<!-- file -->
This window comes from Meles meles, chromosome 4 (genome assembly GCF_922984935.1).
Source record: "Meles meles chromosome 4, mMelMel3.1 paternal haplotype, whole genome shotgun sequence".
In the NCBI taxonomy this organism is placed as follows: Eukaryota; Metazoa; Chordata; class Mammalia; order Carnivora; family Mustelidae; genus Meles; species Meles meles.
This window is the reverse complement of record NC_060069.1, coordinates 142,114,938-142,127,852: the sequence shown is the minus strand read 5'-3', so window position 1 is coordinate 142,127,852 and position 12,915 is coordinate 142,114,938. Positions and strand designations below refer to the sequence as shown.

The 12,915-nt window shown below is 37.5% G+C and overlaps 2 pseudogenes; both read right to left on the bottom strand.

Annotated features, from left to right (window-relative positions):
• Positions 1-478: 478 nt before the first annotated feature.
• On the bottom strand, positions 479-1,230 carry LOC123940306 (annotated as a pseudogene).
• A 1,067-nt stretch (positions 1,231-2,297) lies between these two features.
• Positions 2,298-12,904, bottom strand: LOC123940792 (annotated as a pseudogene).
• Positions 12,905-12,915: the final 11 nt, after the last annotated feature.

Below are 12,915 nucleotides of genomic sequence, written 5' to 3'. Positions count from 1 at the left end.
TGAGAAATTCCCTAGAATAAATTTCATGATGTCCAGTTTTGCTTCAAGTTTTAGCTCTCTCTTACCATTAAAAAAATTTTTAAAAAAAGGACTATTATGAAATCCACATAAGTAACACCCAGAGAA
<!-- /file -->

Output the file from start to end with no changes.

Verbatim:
This window comes from Meles meles, chromosome 4 (genome assembly GCF_922984935.1).
Source record: "Meles meles chromosome 4, mMelMel3.1 paternal haplotype, whole genome shotgun sequence".
In the NCBI taxonomy this organism is placed as follows: Eukaryota; Metazoa; Chordata; class Mammalia; order Carnivora; family Mustelidae; genus Meles; species Meles meles.
This window is the reverse complement of record NC_060069.1, coordinates 142,114,938-142,127,852: the sequence shown is the minus strand read 5'-3', so window position 1 is coordinate 142,127,852 and position 12,915 is coordinate 142,114,938. Positions and strand designations below refer to the sequence as shown.

The 12,915-nt window shown below is 37.5% G+C and overlaps 2 pseudogenes; both read right to left on the bottom strand.

Annotated features, from left to right (window-relative positions):
• Positions 1-478: 478 nt before the first annotated feature.
• On the bottom strand, positions 479-1,230 carry LOC123940306 (annotated as a pseudogene).
• A 1,067-nt stretch (positions 1,231-2,297) lies between these two features.
• Positions 2,298-12,904, bottom strand: LOC123940792 (annotated as a pseudogene).
• Positions 12,905-12,915: the final 11 nt, after the last annotated feature.

Below are 12,915 nucleotides of genomic sequence, written 5' to 3'. Positions count from 1 at the left end.
TGAGAAATTCCCTAGAATAAATTTCATGATGTCCAGTTTTGCTTCAAGTTTTAGCTCTCTCTTACCATTAAAAAAATTTTTAAAAAAAGGACTATTATGAAATCCACATAAGTAACACCCAGAGAA